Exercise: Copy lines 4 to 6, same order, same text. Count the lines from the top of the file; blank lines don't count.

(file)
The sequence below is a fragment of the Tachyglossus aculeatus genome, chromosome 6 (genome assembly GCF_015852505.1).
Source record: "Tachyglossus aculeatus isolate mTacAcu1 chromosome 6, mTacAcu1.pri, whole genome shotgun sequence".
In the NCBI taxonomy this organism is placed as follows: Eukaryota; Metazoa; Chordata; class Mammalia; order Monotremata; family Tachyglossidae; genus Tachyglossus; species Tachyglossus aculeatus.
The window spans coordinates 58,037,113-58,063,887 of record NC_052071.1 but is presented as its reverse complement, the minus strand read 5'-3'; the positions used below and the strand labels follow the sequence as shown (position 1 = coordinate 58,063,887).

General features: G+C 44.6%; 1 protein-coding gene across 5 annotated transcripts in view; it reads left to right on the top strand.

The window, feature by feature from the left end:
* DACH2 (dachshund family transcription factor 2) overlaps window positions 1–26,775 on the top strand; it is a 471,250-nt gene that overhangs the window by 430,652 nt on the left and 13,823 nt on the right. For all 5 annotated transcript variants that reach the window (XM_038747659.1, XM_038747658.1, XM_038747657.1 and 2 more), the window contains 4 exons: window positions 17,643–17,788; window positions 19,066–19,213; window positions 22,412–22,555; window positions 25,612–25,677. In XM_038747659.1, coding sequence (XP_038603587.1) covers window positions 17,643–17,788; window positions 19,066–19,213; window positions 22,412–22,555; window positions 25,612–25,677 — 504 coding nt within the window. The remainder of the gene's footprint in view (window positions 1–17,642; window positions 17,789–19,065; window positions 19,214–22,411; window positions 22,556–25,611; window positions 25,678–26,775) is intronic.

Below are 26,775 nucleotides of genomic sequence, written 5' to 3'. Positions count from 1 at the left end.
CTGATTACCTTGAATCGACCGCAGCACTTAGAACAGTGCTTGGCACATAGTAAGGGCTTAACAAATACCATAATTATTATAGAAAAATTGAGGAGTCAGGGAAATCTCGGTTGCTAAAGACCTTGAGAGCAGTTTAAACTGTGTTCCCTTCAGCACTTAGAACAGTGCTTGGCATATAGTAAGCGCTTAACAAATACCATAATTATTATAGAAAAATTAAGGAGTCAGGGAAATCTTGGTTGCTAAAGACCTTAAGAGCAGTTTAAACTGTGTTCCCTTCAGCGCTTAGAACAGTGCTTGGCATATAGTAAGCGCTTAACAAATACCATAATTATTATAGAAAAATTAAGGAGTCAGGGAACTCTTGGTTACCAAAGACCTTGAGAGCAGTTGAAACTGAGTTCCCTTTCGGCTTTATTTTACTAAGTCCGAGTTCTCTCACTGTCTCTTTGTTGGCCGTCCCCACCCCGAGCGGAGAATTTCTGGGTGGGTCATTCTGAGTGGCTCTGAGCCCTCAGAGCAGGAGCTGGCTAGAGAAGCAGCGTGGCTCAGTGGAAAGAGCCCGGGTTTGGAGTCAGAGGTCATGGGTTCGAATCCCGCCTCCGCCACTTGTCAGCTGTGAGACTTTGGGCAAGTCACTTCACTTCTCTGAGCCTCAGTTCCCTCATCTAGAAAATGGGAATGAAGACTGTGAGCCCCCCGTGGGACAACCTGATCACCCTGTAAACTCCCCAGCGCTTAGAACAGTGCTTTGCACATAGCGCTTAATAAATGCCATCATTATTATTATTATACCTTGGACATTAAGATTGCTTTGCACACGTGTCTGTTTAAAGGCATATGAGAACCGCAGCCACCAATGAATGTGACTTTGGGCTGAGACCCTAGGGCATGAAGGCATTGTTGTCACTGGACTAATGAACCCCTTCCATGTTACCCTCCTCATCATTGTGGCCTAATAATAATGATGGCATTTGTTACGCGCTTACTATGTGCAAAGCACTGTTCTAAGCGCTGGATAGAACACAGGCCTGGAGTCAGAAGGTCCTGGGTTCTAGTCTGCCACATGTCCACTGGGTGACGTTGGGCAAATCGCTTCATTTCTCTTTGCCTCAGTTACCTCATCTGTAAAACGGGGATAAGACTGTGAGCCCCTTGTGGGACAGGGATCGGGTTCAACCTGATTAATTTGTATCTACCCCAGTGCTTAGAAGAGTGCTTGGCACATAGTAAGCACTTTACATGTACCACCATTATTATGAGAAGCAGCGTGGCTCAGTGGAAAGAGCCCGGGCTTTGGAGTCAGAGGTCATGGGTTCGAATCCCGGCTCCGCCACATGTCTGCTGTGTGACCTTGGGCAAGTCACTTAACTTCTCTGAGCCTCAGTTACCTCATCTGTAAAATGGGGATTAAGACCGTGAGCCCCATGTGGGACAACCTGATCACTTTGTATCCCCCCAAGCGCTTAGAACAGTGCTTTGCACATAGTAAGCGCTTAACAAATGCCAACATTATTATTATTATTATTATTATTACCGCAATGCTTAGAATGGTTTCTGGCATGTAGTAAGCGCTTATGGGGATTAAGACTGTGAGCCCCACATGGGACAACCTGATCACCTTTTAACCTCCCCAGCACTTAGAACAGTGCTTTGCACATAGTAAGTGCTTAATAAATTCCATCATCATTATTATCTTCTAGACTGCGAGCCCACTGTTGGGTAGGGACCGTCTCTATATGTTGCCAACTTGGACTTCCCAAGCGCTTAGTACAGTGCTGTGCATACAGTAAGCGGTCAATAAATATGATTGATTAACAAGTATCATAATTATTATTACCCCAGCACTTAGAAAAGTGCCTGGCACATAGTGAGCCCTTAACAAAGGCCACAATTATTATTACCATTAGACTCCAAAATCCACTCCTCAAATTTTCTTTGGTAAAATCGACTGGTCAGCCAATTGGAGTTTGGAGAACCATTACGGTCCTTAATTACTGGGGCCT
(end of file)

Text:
The window spans coordinates 58,037,113-58,063,887 of record NC_052071.1 but is presented as its reverse complement, the minus strand read 5'-3'; the positions used below and the strand labels follow the sequence as shown (position 1 = coordinate 58,063,887).

General features: G+C 44.6%; 1 protein-coding gene across 5 annotated transcripts in view; it reads left to right on the top strand.

The window, feature by feature from the left end: